The value of the Golden State Warriors is sinking faster than a Steph Curry jump shot.

An attempt to sell a minority stake in the team, the NBA’s most successful franchise over the past decade with four titles, has languished for nearly a year amid concerns about the aging team — combined with broader fears over San Francisco’s exodus of high-paid tech workers, The Post has learned.

The asking price for the 8% chunk in the Warriors, which also includes the recently built Chase Center in San Francisco, values the team at $5.4 billion, sources close to the process said — after seeking a deal at reported $7 billion valuation last September.

The purported haircut comes as NBA franchises fetch skyrocketing prices amid soaring popularity and the league’s impending new TV contract worth $76 billion over the next 11 years.

Last month, Julia Koch snapped up a 15% stake in the struggling Nets for about $3.8 billion, as The Post exclusively reported.

The majority owner of the Boston Celtics, coming off an NBA title, put the team up for sale Monday.

Forbes estimated the franchise to be worth $4.7 billion last October, trailing only the Los Angeles Lakers ($6.4 billion), the Knicks ($6.6 billion) and the Warriors — who were valued at $7.7 billion.

But Golden State failed to make the playoffs last year as Curry turned 36 years old.

On Monday, Klay Thompson — one half of the vaunted “Splash Brothers” with Curry, signed a free agent deal with the Dallas Mavericks.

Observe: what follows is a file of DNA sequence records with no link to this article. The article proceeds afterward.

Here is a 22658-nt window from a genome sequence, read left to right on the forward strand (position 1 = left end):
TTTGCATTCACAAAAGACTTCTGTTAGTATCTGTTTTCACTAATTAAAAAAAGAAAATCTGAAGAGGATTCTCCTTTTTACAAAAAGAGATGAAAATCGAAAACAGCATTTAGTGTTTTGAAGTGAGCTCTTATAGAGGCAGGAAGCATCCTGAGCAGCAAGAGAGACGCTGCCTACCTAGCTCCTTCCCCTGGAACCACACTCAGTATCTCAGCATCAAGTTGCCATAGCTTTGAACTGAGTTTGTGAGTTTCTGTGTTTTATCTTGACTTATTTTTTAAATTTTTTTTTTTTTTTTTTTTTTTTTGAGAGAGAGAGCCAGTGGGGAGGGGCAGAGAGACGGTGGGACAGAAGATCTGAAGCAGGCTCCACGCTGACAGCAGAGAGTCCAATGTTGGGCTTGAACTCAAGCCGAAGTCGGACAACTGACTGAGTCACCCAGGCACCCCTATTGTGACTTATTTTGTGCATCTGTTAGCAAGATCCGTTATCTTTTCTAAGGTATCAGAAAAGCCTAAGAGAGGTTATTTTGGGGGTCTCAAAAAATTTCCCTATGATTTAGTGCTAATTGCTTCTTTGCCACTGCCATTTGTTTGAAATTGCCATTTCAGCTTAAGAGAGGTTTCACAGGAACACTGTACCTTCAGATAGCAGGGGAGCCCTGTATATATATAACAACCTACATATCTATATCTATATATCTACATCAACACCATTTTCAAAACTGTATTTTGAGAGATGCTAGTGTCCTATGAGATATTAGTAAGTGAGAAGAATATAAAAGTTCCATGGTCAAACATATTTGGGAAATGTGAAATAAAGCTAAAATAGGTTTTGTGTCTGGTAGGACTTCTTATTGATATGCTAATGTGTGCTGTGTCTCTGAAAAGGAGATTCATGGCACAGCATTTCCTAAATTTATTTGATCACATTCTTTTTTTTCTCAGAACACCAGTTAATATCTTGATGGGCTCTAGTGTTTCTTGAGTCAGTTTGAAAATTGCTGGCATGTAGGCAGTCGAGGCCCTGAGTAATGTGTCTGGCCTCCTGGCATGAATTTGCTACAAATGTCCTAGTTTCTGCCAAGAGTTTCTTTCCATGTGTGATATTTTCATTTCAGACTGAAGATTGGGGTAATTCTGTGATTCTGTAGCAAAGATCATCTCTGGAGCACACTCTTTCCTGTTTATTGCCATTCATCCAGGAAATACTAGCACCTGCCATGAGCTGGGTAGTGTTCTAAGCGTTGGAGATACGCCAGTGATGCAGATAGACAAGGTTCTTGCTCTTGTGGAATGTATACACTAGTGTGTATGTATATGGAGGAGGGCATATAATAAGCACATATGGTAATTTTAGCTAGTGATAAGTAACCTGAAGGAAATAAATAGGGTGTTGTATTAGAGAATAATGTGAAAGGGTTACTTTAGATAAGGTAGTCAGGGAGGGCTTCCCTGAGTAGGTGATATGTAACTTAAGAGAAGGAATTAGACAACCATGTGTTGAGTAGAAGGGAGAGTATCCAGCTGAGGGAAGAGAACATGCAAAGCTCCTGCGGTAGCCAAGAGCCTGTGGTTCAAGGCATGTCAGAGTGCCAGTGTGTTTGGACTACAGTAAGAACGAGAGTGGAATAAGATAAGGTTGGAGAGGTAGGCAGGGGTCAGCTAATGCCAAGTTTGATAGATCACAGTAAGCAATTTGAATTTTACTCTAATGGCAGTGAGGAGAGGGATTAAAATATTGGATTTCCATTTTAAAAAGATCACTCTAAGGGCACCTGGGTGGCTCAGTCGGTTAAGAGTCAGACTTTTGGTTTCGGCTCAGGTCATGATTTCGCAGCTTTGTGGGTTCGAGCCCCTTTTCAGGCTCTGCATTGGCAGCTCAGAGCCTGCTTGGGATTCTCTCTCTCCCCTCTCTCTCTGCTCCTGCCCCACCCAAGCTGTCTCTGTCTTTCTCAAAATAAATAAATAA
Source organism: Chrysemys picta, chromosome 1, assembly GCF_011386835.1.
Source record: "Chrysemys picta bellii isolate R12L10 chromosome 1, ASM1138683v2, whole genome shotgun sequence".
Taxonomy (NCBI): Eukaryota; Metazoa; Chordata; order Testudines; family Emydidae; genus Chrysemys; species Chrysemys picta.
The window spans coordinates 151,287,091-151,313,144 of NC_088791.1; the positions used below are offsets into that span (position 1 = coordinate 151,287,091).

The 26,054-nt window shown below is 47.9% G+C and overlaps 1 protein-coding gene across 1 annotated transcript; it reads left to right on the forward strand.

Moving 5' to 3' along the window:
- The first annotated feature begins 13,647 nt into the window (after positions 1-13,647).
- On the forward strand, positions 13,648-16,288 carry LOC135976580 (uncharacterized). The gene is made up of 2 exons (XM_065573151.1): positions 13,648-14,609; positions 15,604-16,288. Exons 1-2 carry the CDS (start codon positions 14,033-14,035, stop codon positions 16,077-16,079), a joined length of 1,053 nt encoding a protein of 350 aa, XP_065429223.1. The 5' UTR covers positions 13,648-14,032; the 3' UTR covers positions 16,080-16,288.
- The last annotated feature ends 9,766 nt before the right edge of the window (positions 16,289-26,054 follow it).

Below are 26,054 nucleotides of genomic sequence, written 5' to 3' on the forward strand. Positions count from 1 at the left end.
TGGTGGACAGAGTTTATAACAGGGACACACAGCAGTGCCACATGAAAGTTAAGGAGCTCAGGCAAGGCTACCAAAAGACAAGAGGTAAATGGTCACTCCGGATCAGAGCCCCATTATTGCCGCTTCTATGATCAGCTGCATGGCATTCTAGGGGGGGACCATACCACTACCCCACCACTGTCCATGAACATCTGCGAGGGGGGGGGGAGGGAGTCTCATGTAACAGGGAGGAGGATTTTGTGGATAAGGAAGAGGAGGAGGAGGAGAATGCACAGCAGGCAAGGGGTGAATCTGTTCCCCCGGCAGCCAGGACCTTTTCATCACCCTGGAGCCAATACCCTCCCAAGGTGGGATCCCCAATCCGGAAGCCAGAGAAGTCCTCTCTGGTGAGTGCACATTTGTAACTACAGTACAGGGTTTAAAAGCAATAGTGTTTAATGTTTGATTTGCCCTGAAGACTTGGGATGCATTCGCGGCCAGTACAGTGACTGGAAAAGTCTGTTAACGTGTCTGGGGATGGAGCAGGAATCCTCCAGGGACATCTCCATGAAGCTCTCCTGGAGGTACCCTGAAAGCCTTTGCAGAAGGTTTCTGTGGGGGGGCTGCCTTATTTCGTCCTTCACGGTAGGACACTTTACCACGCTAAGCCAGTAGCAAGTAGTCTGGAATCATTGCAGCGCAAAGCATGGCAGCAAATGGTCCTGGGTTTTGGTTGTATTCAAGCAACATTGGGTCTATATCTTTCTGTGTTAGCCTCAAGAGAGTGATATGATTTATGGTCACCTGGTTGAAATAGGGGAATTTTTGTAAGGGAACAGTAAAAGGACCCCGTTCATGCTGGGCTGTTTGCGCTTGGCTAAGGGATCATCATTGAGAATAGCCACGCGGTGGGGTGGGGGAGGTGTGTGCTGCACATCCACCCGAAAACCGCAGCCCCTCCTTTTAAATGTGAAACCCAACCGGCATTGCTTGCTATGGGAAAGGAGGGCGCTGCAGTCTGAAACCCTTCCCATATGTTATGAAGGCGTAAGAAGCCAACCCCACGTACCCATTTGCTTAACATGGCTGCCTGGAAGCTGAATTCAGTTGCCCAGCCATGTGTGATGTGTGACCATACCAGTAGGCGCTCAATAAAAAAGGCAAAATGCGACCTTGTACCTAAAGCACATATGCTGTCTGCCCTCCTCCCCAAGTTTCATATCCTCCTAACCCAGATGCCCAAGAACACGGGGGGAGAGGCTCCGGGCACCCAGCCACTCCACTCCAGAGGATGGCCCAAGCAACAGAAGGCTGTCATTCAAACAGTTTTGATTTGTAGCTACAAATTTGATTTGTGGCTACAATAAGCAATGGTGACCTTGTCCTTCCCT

This is a hard sale, one of the sources close to the talks said.

A sports investment banker cited the prospect of fair-weather fans abandoning the team as its plummets from its meteoric rise for the Warriors’ depreciating value.

The source noted that many tech workers have fled San Francisco or are working remotely, and may be less likely to come to games — especially if the Warriors are not competing for titles.

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The price to attend Warriors home games trails only the Knicks as the costliest in the league. The cheapest four tickets, plus four hot dogs, two beers, two sodas and a parking spot will run $608.39, according to Axios.

Joe Lacob and Peter Guber bought the Warriors in 2010 for $450 million.

In 2022, Arctos Sports Partners bought a 5% stake in the team, including the building and real estate, at a $5.6 billion valuation — a record price paid for a stake in an NBA team.

Gerry Cardinale — founder of RedBird Capital Partners, which owns stakes in Boston Red Sox owner Fenway Sports Group and Italian soccer team AC Milan — said in a recent interview that sports team valuations were in an economic bubble and would come down.

There is a tremendous amount of inexperienced capital chasing sports,” Cardinale told Private Equity News.

“I just think everybody has to calm down a little bit. We need some sober, unemotional, non-trophy-hunting investing in sports.